December 2022


So… Books 111 to 116. And an end to 2015.

I’m ending the year (right now) at 116 books, plus a second book that I’ve not finished because, well… this time because it’s terrible.

Tonight I’m going to start reading what’s either book 117 or book 1: The Eternal Zero (Naoki Hyakuta; translated by Chris Brynne and Paul Rubin). The book was just translated into English, but it’s also a movie that I’ve once seen while flying ANA. It’s a movie that I suspect most Americans would abhor, especially since it features a heroic Japanese pilot during World War II.

In the meantime, here are the books that I’ve already finished:

111) Selling Apartheid: South Africa’s Global Propaganda War (Ron Nixon) – This is an interesting book that examines how the white led South African government did its best to sell apartheid to the world, even going so far as to co-opt African-Americans to lobby the US Government against sanctions. Although fascinating, the book is one of those works that reminds me that humanity is filled with inhuman assholes.

112) Focus on Me (Megan Erickson) – This is a semi-sweet gay romance novel featuring a character with a mental issue. The book worked as mental relief whenever Selling Apartheid got a bit too heavy.

113) Between the World and Me (Ta-Nehisi Coates) – This is an impressive work that examines what it means to be African-American in America – the binding constraints that come with it.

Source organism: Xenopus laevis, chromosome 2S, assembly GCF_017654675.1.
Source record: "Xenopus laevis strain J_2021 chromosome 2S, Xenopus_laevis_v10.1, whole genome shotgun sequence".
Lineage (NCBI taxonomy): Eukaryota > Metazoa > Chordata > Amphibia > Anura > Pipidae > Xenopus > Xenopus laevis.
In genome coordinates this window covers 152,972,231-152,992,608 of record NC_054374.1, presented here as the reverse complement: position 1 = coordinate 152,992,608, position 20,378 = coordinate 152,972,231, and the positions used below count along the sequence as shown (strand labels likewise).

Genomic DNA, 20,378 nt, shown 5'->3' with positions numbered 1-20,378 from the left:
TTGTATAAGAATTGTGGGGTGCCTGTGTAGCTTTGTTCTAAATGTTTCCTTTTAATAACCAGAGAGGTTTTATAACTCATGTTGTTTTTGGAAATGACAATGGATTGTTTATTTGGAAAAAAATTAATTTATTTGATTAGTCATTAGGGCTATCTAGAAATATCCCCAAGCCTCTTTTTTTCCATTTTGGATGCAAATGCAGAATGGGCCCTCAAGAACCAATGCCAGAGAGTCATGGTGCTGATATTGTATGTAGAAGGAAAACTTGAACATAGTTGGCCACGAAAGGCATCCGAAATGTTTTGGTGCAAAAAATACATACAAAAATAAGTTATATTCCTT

114) Purity (Johnathan Franzen) – I’d never heard of Johnathan Franzen before he came up in conversation in October – and Purity was proposed to be a book club book. A copy was loaned to me and I tackled it over Christmas. The book is incredibly long, incredibly dense, and incredibly boring – at least for me. I didn’t get some parts of the story and, to be frank, I didn’t care.

115) Pleasured (Philip Hensher) – This is a strange Berlin-centric novel that starts in December 1988 and ends after the fall of the Berlin Wall. Early in the book there’s a rant about how Berlin is being gentrified and that people are being forced out because they can no longer afford to live in the city. Strangely, I’ve heard this rant several times in the last twelve months.

116) Confessions of a D.C. Madam: The Politics of Sex, Lies, and Blackmail (Henry W. Vinson) – This is an interesting memoir of Henry Vinson, who was the man behind one of Washington D.C.’s male escort businesses in the 1980s. There are many amusing aspects to his life, the prostitution aspect, and the blackmail. The book is certainly an engaging page-turner, even if I’m not sure I believe everything he says.

And the second unfinished book of the year: Promised to Two Bears (Bear Mountain Book 4) (Kelex) – This is a terrible gay(ish) romance novel that should never have been written.

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